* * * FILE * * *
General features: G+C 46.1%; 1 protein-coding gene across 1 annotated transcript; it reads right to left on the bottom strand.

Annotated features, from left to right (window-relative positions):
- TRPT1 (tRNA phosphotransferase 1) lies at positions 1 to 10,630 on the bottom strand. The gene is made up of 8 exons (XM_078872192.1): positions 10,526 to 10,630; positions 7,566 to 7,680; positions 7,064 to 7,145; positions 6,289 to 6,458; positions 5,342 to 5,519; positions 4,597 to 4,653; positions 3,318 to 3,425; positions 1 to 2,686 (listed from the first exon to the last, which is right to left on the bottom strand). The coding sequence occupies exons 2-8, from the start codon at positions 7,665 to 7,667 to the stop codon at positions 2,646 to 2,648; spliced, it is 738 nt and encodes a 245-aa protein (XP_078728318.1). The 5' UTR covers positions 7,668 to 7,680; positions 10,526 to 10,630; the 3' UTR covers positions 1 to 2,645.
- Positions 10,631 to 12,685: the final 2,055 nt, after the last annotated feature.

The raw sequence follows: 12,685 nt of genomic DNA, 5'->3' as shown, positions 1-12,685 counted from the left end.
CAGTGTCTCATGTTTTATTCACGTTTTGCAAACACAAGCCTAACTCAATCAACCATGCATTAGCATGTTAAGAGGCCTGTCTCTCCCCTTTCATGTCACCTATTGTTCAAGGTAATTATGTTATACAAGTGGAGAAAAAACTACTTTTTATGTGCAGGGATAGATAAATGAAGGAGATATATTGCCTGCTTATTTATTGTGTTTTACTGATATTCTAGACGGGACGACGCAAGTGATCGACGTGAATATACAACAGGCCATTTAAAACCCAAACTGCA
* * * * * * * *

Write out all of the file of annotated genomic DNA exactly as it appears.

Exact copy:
General features: G+C 46.1%; 1 protein-coding gene across 1 annotated transcript; it reads right to left on the bottom strand.

Annotated features, from left to right (window-relative positions):
- TRPT1 (tRNA phosphotransferase 1) lies at positions 1 to 10,630 on the bottom strand. The gene is made up of 8 exons (XM_078872192.1): positions 10,526 to 10,630; positions 7,566 to 7,680; positions 7,064 to 7,145; positions 6,289 to 6,458; positions 5,342 to 5,519; positions 4,597 to 4,653; positions 3,318 to 3,425; positions 1 to 2,686 (listed from the first exon to the last, which is right to left on the bottom strand). The coding sequence occupies exons 2-8, from the start codon at positions 7,665 to 7,667 to the stop codon at positions 2,646 to 2,648; spliced, it is 738 nt and encodes a 245-aa protein (XP_078728318.1). The 5' UTR covers positions 7,668 to 7,680; positions 10,526 to 10,630; the 3' UTR covers positions 1 to 2,645.
- Positions 10,631 to 12,685: the final 2,055 nt, after the last annotated feature.

The raw sequence follows: 12,685 nt of genomic DNA, 5'->3' as shown, positions 1-12,685 counted from the left end.
CAGTGTCTCATGTTTTATTCACGTTTTGCAAACACAAGCCTAACTCAATCAACCATGCATTAGCATGTTAAGAGGCCTGTCTCTCCCCTTTCATGTCACCTATTGTTCAAGGTAATTATGTTATACAAGTGGAGAAAAAACTACTTTTTATGTGCAGGGATAGATAAATGAAGGAGATATATTGCCTGCTTATTTATTGTGTTTTACTGATATTCTAGACGGGACGACGCAAGTGATCGACGTGAATATACAACAGGCCATTTAAAACCCAAACTGCA